Do you fancy yourself to be a grammarian extraordinaire? Prove it and take THIS QUIZ! Alexander Humez is offering the opportunity to dazzle your friends and confound your enemies with a test of your –nym knowledge. The test consists of a list of ten words, each beginning with the letter k, each serving as an example of a –nym that you are asked to identify from a set of choices. Immediate feedback is provided for each choice, and you can display your final score when you’re done.
Humez is the co-author of Short Cuts: A Guide to Oaths, Ring Tones, Ransom Notes, Famous Last Words, and Other Forms of Minimalist Communication with his brother, Nicholas Humez, and Rob Flynn. The Humez brothers also collaborated on Latin for People, Alpha to Omega, A B C Et Cetera, Zero to Lazy Eight (with Joseph Maguire), and On the Dot. In the article below (originally from the Short Cuts Blog), Alexander Humez shares more about the -nym suffix.
By Alexander Humez
Words such as acronym, pseudonym, and toponym that end in –nym refer to the name (Aeolian Greek ónyma = Attic ónoma ‘name’) by which something or someone is known: a toponym is the name of a place (tópos ‘place, spot’), a pseudonym is a fake name (pseûdos ‘false(hood)’), and an acronym is something known by its initial letters or syllables (ákros ‘outermost, top’). In 1963, under the auspices of the U.S. Department of Defense, A. F. Brown published Normal and Reverse English Word List, a culling of the headwords from a handful of bulky technical and “general use” dictionaries. (See here for the list of dictionaries.) The culled words appear first in alphabetical order and then in reverse alphabetical order—words ending in –a first, then those ending in -b, and so on, from a (the indefinite article) to bruzz (a kind of woodworker’s chisel).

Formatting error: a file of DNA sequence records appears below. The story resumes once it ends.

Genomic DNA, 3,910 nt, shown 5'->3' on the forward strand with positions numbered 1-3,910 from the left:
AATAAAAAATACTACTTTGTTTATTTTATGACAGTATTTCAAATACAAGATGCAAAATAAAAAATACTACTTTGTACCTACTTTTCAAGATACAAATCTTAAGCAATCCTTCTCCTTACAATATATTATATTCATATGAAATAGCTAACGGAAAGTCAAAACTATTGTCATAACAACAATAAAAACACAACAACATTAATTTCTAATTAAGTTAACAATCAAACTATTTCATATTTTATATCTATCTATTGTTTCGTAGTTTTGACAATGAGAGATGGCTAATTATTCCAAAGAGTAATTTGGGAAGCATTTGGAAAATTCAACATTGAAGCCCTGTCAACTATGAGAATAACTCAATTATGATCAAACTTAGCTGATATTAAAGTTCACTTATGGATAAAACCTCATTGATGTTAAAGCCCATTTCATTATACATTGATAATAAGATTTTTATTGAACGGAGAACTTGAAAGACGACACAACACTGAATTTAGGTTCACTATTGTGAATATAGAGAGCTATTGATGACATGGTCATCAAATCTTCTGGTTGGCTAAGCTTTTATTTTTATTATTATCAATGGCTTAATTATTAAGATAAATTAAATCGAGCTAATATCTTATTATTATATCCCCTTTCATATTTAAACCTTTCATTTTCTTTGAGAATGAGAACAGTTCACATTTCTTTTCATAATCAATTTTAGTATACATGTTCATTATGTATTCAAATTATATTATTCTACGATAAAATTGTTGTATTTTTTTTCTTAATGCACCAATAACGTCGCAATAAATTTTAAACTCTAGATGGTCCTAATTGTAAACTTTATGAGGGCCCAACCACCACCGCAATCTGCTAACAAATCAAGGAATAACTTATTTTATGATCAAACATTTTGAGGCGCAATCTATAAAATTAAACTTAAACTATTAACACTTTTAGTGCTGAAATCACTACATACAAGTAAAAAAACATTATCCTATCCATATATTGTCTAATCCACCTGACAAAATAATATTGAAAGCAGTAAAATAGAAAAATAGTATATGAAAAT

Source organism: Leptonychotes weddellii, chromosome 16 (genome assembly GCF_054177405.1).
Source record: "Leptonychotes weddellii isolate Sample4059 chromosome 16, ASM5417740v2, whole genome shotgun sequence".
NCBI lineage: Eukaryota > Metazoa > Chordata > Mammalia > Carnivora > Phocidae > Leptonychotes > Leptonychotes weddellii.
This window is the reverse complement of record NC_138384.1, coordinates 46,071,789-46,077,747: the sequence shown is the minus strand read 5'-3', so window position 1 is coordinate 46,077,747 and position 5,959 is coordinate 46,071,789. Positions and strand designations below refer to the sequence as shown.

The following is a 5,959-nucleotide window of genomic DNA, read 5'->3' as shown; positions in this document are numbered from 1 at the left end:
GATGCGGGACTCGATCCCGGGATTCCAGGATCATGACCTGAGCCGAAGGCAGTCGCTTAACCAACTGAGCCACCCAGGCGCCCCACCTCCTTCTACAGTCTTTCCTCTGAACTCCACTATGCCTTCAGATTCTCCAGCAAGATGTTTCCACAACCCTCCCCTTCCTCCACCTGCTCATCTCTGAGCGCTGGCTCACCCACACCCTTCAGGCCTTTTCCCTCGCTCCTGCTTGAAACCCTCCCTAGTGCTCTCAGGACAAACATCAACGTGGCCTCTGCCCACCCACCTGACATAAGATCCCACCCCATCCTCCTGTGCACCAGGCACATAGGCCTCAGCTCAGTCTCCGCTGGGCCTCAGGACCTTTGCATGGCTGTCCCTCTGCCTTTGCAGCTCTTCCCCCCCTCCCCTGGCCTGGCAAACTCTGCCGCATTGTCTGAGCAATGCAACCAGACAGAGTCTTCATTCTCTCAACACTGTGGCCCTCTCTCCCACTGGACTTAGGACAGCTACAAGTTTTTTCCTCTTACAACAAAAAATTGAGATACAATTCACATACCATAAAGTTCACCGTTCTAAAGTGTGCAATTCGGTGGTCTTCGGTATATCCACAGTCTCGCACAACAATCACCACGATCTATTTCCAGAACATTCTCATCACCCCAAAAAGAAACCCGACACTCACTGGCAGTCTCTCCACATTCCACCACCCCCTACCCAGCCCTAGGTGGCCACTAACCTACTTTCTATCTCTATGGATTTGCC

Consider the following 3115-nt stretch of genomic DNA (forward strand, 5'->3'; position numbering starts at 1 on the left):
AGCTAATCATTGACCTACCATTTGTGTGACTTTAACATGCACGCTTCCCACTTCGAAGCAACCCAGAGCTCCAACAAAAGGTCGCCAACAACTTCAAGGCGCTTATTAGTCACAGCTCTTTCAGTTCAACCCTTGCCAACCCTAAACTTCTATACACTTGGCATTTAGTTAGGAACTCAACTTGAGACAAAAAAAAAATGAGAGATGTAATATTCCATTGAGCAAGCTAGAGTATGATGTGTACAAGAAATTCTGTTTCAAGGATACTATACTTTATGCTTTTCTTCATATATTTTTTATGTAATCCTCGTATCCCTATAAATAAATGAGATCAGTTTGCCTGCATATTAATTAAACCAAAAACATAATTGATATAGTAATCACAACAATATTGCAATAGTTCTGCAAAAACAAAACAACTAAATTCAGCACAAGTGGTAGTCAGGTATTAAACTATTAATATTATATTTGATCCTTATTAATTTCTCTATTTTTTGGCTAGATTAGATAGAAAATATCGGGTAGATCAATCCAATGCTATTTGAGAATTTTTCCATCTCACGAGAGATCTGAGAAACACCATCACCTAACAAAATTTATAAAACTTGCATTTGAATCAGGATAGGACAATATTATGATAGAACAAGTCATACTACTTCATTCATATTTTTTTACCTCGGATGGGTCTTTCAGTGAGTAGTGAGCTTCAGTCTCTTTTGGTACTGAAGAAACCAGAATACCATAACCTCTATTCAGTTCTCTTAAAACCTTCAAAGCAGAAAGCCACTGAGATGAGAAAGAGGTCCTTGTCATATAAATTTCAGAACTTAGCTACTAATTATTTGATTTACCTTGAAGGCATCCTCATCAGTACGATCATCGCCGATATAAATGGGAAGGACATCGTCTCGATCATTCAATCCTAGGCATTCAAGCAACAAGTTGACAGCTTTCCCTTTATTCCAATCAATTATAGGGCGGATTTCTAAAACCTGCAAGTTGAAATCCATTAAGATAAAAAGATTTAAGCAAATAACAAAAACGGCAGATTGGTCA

While the Department of Defense’s interest in funding the work was presumably for its use as a tool in cryptographic analysis, others among us treasure especially the reverse word list for wealth of sociolinguistic information that can be teased out of it, the names for which we have names being just one. (The list of words ending in -phobia and the words ending in –man, -woman, -boy, and –girl are perhaps particularly telling.)
Brown’s original list of –nyms is as follows:
For a more recent (and annotated) list, see http://www.wordnik.com/lists/list-of-onyms.
Now do you feel prepared? Take the QUIZ now!